According to cyber forensics course specialists, GitHub, open source software development platform, has been the target of a campaign of aggressive cyberattacks. During the attacks, the threat actors removed code repositories and demanded the developers a ransom in exchange for restoring the deleted code.
The first reports indicate that the attack would have occurred during last Friday, May 3; So far we know of a hundred cases of developers who suffered the removal of their source code.
The ransom note received by the affected users claims that the source code was downloaded and stored on an anonymous server, controlled by the attackers. Developers have a ten-day deadline to meet the hackers’ demands, cyber forensics course specialists mentioned. The note concludes by stating that, if the ransom is not received, hackers will publicly disclose the stolen source code.
GitHub, owned by Microsoft several months ago, conducted an internal investigation, concluding that at least 392 repositories are compromised. GitHub cyber forensics course team claims that all administrators of the accounts committed during the attack have already been notified about the incident.
A statement published by the software development platform mentions: “As a result of the investigation, we discovered enough evidence to confirm that the compromised accounts kept their access codes stored in plain text in user-related repositories”, a determining factor for the attack to succeed.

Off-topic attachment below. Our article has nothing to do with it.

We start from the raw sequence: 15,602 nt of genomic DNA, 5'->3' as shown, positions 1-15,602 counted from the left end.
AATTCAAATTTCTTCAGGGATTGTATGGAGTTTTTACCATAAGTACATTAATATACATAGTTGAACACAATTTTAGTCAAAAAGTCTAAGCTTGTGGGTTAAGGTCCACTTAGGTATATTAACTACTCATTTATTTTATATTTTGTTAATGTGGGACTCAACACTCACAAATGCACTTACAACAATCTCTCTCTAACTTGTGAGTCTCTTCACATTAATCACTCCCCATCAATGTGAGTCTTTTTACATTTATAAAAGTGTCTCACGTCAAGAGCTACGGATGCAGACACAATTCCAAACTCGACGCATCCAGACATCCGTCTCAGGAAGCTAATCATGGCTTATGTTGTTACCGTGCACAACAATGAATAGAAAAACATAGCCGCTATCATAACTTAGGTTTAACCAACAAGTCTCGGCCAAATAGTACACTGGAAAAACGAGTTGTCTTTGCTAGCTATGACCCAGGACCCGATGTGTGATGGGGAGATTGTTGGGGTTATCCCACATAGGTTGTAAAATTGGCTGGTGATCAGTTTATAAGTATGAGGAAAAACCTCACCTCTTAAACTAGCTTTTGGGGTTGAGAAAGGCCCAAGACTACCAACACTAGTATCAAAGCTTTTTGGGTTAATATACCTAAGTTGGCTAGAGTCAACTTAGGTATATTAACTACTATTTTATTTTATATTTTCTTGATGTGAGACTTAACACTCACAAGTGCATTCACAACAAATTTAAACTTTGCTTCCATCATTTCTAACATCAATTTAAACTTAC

Specialists from the International Institute of Cyber Security (IICS) highlight the growing number of security incidents on Microsoft-owned platforms. In recent days, the access codes for some Microsoft employees were extracted, leading to unauthorized access to multi-user Outlook accounts, information theft, and even cryptocurrency theft in some cases.
Last year, Microsoft paid over $2M USD due to its vulnerability bounty program; this year, the company announced an expansion of the program that will encompass its various services and platforms, including GitHub.
He is a well-known expert in mobile security and malware analysis. He studied Computer Science at NYU and started working as a cyber security analyst in 2003. He is actively working as an anti-malware expert. He also worked for security companies like Kaspersky Lab. His everyday job includes researching about new malware and cyber security incidents. Also he has deep level of knowledge in mobile security and mobile vulnerabilities.